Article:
Introduction:

Cervical spondylosis is a condition that causes degeneration of vertebrae, discs, and ligaments in the neck of cervical spine. The cervical spine refers to seven small vertebrae that form the neck. They start at the base of skull.

      In cervical spondylosis, the edges of vertebrae often develop spurs called osteophytes and there is involvement of adjacent soft tissue structures. Over time, the disc gets thinner and their ability to absorb shock is lost, increasing the risk of symptoms.

     Swollen neck joints, called facet joints, can press or pinch nearby nerve roots or the spinal cord itself, resulting in tingling in extremities and sometimes even pain in limbs.

     Nearly 85% of the people over the age of 60 years live with cervical spondylosis, but not all of them experience pain.

Causes:

Cervical spondylosis occurs because of long term degeneration and wear-and-tear of cervical spine. A previous neck injury may also lead to condition. Possible causes of the condition are:

·       Bone spurs: These overgrowths of bone are the result of body trying to grow extra bone to grow spine stronger.  However, the extra bone can press on the delicate areas of spine, such as spinal cord and nerves, resulting in pain.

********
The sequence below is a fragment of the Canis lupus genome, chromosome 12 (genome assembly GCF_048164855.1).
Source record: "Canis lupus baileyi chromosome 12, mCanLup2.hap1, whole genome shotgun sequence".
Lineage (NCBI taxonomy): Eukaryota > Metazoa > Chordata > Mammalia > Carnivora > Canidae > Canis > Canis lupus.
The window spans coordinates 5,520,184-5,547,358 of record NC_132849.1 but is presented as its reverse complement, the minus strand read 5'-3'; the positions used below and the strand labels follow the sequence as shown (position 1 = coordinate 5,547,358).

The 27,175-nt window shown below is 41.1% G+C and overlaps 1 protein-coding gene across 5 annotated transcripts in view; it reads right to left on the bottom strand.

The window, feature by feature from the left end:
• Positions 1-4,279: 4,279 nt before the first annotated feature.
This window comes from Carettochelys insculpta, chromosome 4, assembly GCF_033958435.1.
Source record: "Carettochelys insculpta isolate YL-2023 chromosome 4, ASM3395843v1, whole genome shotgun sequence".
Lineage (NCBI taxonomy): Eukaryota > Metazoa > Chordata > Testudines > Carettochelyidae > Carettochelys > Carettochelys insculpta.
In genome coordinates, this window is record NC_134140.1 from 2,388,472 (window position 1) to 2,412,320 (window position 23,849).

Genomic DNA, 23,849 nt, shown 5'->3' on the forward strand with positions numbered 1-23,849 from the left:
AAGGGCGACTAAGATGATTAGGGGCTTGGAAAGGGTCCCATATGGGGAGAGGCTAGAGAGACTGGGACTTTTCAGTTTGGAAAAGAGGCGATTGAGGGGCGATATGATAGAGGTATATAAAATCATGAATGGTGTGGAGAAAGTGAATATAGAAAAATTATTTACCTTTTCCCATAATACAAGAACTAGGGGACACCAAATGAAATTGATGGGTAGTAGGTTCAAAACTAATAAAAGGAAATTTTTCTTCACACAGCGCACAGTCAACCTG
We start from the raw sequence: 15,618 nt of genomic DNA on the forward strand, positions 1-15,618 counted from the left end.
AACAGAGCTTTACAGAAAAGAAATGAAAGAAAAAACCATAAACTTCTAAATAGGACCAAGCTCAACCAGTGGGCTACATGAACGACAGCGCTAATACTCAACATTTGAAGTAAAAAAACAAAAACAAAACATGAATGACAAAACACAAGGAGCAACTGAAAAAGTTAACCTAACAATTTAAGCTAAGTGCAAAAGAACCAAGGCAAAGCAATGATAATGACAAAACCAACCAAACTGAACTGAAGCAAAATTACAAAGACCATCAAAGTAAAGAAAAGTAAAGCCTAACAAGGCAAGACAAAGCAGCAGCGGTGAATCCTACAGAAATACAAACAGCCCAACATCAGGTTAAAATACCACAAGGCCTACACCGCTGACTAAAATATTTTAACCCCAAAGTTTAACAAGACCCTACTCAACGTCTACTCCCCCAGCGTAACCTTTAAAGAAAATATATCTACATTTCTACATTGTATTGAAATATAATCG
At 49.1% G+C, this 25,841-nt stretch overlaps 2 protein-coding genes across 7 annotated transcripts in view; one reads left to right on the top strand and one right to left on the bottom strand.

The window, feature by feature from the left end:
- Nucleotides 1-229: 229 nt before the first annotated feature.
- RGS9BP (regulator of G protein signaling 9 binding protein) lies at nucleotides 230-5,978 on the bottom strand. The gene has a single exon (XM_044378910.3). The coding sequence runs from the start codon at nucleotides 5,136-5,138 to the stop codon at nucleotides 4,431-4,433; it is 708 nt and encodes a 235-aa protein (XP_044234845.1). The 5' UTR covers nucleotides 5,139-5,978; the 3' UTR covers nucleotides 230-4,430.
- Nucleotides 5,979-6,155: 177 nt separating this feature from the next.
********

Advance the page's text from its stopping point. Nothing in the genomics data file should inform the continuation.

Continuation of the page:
·       Dehydrated spinal discs: Spinal bones have discs between them, which are cushion that absorb the shock of lifting, twisting and other activities. The gel-like material in between these discs can dry out over time. This causes bones (spinal vertebrae) to rub together more which can be painful. This process can begin to happen in 3rd decade of life.

·       Herniated discs: Spinal discs can develop cracks which allow the leakage of internal cushioning material. This material can press in the spinal cord and nerves resulting in arm numbness as well as pain that radiates down an arm.

·       Ligament stiffness: The tough cords that connect the spinal bones to each other can become stiffer over time, which affects neck movement and makes the neck feel tight.

·       Injury:  Injury to neck during a call or car accident for example can accelerate the aging process.

·       Overuse: Some occupations or hobbies involve repetitive movements or heavy lifting which can put extra pressure to spine, resulting in early wear-and-tear.

 Symptoms:

Most people with cervical spondylosis don’t have significant symptoms. If present, symptoms can vary from mild to severe, and may develop gradually or suddenly.

Some common symptoms are:

·       Pain around shoulder blade or along the arm and in fingers. Pain may increase when Standing, Sitting, Sneezing, Coughing, Tilting

·       Muscle weakness, makes it hard to lift the arms and hold objects firmly.

·       Headache that mostly occurs in the back of head.

·       Tingling and numbness mainly in shoulders and arms, can affect legs as well.

·       Loss of balance and a loss of bladder or bowel are less frequent symptoms which need immediate medical attention.

Diagnosis: